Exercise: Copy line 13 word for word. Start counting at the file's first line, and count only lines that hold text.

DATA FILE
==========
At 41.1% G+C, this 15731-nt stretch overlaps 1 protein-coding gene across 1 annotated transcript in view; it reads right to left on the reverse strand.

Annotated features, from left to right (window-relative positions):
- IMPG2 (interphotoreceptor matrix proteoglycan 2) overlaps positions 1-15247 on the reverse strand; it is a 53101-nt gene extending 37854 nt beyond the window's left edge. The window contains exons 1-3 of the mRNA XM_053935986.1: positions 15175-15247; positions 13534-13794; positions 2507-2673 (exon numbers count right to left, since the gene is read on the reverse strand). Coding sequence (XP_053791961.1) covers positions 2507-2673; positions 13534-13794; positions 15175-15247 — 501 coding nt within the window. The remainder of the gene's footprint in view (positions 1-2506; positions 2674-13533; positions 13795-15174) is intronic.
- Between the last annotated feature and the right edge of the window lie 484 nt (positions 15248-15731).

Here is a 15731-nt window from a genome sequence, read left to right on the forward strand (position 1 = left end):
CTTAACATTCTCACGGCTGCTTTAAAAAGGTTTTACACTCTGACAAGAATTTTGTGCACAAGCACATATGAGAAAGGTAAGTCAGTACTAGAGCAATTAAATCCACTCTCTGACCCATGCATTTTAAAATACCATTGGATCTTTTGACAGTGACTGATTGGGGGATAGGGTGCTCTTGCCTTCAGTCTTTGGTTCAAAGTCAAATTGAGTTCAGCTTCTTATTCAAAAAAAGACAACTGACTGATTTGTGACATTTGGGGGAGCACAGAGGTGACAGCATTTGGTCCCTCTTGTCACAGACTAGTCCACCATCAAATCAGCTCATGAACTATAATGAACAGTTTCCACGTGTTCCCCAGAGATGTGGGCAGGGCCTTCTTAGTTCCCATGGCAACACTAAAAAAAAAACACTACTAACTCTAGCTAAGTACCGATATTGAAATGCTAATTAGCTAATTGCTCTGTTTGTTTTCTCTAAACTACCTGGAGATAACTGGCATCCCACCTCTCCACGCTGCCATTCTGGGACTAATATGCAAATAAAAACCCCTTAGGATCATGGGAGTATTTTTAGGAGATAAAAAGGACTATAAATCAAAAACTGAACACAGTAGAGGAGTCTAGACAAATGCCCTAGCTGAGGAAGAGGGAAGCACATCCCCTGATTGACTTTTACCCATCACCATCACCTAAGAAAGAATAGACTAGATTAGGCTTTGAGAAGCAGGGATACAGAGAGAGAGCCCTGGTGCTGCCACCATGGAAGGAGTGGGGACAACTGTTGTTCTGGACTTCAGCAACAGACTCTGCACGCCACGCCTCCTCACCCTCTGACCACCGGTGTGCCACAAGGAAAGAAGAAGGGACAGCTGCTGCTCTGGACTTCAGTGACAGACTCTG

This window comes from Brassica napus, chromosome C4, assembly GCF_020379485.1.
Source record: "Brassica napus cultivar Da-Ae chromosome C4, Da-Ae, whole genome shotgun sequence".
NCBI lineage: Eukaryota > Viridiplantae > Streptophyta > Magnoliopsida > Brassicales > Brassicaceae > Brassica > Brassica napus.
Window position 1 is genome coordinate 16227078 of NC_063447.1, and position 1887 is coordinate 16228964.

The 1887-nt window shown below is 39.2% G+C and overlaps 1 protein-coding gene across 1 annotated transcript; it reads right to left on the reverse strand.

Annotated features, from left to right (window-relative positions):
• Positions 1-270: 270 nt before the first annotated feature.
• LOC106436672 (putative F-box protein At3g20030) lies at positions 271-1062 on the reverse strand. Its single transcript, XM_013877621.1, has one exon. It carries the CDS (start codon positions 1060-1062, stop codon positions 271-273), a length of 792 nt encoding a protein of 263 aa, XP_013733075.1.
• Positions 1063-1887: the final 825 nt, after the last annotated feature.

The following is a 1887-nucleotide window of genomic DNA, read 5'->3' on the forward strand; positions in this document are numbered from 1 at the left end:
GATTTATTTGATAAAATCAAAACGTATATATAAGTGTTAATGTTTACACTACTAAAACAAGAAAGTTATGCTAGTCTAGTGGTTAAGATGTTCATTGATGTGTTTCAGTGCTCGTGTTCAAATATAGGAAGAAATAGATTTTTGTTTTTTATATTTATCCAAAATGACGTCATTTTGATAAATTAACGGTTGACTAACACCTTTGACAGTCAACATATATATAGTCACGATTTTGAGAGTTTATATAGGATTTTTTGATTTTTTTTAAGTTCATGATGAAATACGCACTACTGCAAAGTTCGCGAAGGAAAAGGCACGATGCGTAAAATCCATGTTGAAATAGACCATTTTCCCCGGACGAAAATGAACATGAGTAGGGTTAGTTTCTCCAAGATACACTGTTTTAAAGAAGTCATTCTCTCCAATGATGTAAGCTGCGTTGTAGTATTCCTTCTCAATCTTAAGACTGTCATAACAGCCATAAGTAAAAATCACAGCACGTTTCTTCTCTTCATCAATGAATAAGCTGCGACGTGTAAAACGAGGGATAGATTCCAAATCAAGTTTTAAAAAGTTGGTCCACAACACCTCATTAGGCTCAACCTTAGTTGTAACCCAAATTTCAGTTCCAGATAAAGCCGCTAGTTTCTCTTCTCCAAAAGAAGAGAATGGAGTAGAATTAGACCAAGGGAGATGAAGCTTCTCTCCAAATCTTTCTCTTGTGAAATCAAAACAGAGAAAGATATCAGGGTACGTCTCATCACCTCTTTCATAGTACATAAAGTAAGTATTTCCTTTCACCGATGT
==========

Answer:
• Positions 1-270: 270 nt before the first annotated feature.